Broad test menu. There’s substantial interest in the ability to test for multiple analytes when performing ABGs. Customers are seeking expanded testing capabilities for a broad spectrum of compounds and parameters, including creatinine, bilirubin, blood urea nitrogen (BUN) and lactate.

Creatinine is a waste product produced in the muscles from the breakdown of a compound called creatine. Creatine is part of the cycle that produces energy needed to contract muscles and is produced at a constant rate. Almost all creatinine is excreted by the kidneys, so blood gases are a good measure of a patient’s kidney function.

Bilirubin tests are used to monitor liver disorders. When bilirubin levels are high, jaundice occurs, and further testing is required to determine the cause. Accurate testing for bilirubin levels can determine if the body is producing too much bilirubin, or if the liver is incapable of adequately removing it in a timely manner.

BUN tests measure the amount of urea nitrogen — a breakdown product of nitrogen — in the blood. Blood gases also can test lactate levels. Lactate levels help detect hypoxia and other conditions that cause excess production or insufficient clearing of lactate in the blood.

Compact design. Characteristically, adequate space is at a premium in hospitals, both in lab settings and on the floors. Analyzers with small footprints are overwhelmingly preferred. Hand-held analyzers have appeal but also may cause concerns regarding their likelihood of being easily misplaced or stolen, as well as how accurately their results correlate with lab-based systems.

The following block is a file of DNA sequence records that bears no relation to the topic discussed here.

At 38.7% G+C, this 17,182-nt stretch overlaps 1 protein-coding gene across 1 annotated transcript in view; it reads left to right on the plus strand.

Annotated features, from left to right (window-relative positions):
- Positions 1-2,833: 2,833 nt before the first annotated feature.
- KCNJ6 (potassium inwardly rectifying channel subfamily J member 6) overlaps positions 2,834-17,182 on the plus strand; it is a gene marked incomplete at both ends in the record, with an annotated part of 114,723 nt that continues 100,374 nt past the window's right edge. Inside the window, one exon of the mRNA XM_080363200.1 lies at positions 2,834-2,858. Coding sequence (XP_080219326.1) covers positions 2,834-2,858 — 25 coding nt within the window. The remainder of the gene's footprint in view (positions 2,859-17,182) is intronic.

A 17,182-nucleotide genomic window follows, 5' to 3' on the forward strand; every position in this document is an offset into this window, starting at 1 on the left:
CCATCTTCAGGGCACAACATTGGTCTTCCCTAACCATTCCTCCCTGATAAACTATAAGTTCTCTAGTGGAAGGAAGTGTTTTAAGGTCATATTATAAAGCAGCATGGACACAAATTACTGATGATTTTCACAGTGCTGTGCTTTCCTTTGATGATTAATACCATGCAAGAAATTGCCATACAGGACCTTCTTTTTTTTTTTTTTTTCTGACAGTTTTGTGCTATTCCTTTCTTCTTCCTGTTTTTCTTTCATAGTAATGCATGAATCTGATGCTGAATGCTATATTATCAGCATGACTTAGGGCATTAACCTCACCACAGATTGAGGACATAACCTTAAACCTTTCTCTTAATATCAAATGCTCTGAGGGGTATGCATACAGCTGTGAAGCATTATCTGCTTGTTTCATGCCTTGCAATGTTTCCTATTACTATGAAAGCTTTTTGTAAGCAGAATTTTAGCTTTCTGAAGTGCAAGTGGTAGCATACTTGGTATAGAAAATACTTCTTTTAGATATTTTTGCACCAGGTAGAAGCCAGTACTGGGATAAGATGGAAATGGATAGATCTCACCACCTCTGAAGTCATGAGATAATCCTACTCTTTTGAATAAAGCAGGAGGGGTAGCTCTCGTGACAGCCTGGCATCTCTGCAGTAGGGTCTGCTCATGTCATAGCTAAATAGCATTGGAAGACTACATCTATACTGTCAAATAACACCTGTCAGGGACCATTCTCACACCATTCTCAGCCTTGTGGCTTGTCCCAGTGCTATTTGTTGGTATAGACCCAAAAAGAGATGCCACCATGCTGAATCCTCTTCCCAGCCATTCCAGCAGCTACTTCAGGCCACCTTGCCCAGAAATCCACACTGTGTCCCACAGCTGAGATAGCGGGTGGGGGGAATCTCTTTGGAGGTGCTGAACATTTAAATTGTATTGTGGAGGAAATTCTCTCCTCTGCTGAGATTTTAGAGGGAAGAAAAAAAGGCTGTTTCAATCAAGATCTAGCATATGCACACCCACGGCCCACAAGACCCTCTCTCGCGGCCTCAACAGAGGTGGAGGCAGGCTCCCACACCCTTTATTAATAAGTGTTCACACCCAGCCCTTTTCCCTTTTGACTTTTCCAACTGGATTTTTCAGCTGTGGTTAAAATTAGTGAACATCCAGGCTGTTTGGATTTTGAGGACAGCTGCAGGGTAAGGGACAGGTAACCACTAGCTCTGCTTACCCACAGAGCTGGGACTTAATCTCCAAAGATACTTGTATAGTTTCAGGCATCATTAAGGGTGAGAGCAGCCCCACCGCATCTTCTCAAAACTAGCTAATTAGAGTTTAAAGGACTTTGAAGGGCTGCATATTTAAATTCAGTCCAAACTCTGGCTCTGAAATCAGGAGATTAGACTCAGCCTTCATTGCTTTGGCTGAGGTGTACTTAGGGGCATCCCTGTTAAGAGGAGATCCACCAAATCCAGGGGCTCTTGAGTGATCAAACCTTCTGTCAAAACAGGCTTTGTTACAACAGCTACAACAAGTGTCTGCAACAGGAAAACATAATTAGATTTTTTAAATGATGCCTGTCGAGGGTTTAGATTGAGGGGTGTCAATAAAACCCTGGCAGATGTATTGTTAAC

Connectivity. Connectivity is the process by which vital data are extracted from the analyzer and electronically recorded in a database. The ability to transfer patient, operator and analyzer information to a laboratory or hospital information system is of escalating importance to administrators. The capability to record and easily retrieve this data also is a priority.

Lab managers are seeking an automatic, wireless downloading of data after every test is run. These functions should involve little or no operator involvement or unique computer programming. However, if security isn’t adequate, connectivity problems could lead to potential problems complying with the Health Insurance Portability and Accountability Act.